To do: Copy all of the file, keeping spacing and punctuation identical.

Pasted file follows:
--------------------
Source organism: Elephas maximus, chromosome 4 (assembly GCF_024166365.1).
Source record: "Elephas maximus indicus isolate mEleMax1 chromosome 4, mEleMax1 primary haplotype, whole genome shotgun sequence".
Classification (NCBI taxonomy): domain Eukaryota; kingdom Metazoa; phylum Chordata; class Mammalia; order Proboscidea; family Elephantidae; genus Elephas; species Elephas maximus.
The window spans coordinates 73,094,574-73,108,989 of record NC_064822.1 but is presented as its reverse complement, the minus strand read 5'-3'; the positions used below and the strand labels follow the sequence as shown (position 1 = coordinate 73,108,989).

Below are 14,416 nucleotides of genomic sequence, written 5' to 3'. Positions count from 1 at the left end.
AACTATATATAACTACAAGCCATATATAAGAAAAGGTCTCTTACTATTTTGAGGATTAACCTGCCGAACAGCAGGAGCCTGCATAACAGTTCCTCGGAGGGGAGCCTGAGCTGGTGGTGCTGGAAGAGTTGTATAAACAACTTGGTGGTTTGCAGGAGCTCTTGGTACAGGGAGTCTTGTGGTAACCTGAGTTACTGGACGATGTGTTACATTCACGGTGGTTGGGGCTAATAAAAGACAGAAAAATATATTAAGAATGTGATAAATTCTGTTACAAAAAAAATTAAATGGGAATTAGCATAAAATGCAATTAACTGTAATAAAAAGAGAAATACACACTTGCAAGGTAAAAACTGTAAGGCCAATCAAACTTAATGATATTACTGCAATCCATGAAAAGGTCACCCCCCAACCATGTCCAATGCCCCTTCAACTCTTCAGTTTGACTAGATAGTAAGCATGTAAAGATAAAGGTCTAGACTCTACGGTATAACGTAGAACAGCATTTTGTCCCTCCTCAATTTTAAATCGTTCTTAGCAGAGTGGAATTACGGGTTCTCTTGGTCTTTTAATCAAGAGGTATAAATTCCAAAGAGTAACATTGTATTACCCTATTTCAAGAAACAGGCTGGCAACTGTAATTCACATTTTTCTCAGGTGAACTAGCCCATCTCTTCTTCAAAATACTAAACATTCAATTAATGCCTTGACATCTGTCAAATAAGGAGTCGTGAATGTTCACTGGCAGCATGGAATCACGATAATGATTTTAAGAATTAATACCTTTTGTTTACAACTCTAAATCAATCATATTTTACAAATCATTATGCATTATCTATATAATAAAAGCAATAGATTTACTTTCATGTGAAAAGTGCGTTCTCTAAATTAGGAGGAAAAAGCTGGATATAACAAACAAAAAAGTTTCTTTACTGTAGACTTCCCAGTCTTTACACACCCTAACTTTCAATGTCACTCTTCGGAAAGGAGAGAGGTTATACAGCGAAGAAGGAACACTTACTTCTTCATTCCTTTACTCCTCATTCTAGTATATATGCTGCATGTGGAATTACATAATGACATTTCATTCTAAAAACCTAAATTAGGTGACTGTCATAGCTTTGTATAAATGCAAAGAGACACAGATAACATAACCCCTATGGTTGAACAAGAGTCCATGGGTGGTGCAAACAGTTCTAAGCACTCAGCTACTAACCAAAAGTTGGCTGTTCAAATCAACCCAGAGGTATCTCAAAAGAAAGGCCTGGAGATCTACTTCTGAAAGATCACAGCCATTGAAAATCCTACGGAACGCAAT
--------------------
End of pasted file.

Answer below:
Source organism: Elephas maximus, chromosome 4 (assembly GCF_024166365.1).
Source record: "Elephas maximus indicus isolate mEleMax1 chromosome 4, mEleMax1 primary haplotype, whole genome shotgun sequence".
Classification (NCBI taxonomy): domain Eukaryota; kingdom Metazoa; phylum Chordata; class Mammalia; order Proboscidea; family Elephantidae; genus Elephas; species Elephas maximus.
The window spans coordinates 73,094,574-73,108,989 of record NC_064822.1 but is presented as its reverse complement, the minus strand read 5'-3'; the positions used below and the strand labels follow the sequence as shown (position 1 = coordinate 73,108,989).

Below are 14,416 nucleotides of genomic sequence, written 5' to 3'. Positions count from 1 at the left end.
AACTATATATAACTACAAGCCATATATAAGAAAAGGTCTCTTACTATTTTGAGGATTAACCTGCCGAACAGCAGGAGCCTGCATAACAGTTCCTCGGAGGGGAGCCTGAGCTGGTGGTGCTGGAAGAGTTGTATAAACAACTTGGTGGTTTGCAGGAGCTCTTGGTACAGGGAGTCTTGTGGTAACCTGAGTTACTGGACGATGTGTTACATTCACGGTGGTTGGGGCTAATAAAAGACAGAAAAATATATTAAGAATGTGATAAATTCTGTTACAAAAAAAATTAAATGGGAATTAGCATAAAATGCAATTAACTGTAATAAAAAGAGAAATACACACTTGCAAGGTAAAAACTGTAAGGCCAATCAAACTTAATGATATTACTGCAATCCATGAAAAGGTCACCCCCCAACCATGTCCAATGCCCCTTCAACTCTTCAGTTTGACTAGATAGTAAGCATGTAAAGATAAAGGTCTAGACTCTACGGTATAACGTAGAACAGCATTTTGTCCCTCCTCAATTTTAAATCGTTCTTAGCAGAGTGGAATTACGGGTTCTCTTGGTCTTTTAATCAAGAGGTATAAATTCCAAAGAGTAACATTGTATTACCCTATTTCAAGAAACAGGCTGGCAACTGTAATTCACATTTTTCTCAGGTGAACTAGCCCATCTCTTCTTCAAAATACTAAACATTCAATTAATGCCTTGACATCTGTCAAATAAGGAGTCGTGAATGTTCACTGGCAGCATGGAATCACGATAATGATTTTAAGAATTAATACCTTTTGTTTACAACTCTAAATCAATCATATTTTACAAATCATTATGCATTATCTATATAATAAAAGCAATAGATTTACTTTCATGTGAAAAGTGCGTTCTCTAAATTAGGAGGAAAAAGCTGGATATAACAAACAAAAAAGTTTCTTTACTGTAGACTTCCCAGTCTTTACACACCCTAACTTTCAATGTCACTCTTCGGAAAGGAGAGAGGTTATACAGCGAAGAAGGAACACTTACTTCTTCATTCCTTTACTCCTCATTCTAGTATATATGCTGCATGTGGAATTACATAATGACATTTCATTCTAAAAACCTAAATTAGGTGACTGTCATAGCTTTGTATAAATGCAAAGAGACACAGATAACATAACCCCTATGGTTGAACAAGAGTCCATGGGTGGTGCAAACAGTTCTAAGCACTCAGCTACTAACCAAAAGTTGGCTGTTCAAATCAACCCAGAGGTATCTCAAAAGAAAGGCCTGGAGATCTACTTCTGAAAGATCACAGCCATTGAAAATCCTACGGAACGCAAT